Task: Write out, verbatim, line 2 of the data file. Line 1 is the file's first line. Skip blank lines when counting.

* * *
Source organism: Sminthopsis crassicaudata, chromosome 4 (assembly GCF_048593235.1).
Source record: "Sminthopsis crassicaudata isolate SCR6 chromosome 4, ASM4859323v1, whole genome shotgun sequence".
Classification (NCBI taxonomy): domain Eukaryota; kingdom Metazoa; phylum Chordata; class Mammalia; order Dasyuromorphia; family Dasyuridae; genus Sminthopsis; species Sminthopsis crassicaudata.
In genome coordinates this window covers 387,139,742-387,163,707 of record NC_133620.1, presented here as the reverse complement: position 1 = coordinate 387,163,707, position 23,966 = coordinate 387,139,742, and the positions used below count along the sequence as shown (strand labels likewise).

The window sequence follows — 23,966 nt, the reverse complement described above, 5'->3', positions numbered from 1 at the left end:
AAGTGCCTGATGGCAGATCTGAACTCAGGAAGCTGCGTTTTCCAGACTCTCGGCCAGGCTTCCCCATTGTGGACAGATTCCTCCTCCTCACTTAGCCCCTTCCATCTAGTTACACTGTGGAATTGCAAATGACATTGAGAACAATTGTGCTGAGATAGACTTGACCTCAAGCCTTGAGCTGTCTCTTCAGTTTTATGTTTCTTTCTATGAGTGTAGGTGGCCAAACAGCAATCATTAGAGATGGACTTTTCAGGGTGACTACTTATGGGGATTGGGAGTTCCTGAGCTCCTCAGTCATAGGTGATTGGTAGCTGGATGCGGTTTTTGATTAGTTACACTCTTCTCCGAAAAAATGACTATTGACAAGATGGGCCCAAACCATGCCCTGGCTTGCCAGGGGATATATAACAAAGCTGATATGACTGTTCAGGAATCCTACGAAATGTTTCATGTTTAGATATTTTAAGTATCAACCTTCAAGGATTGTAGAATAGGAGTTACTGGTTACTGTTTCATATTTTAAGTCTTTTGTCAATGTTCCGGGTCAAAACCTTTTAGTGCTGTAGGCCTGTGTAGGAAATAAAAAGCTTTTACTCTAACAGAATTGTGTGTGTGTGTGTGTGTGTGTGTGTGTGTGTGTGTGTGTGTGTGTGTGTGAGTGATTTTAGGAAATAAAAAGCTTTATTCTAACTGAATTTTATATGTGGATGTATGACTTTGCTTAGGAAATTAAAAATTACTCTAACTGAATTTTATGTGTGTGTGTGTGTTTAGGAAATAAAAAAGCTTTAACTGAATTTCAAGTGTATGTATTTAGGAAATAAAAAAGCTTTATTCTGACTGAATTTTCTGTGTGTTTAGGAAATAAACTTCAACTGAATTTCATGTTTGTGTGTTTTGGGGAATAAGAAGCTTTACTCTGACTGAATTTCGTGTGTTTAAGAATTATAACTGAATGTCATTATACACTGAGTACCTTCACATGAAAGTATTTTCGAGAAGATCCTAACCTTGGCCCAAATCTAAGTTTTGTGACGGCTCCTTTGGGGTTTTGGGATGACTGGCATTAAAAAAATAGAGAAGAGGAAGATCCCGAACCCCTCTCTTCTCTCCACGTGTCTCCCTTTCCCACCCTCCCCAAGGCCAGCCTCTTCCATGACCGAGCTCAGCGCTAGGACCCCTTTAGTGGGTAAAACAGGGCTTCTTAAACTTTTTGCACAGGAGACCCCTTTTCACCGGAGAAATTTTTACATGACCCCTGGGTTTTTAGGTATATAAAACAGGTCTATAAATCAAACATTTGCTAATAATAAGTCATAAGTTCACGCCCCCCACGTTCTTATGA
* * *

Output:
Source record: "Sminthopsis crassicaudata isolate SCR6 chromosome 4, ASM4859323v1, whole genome shotgun sequence".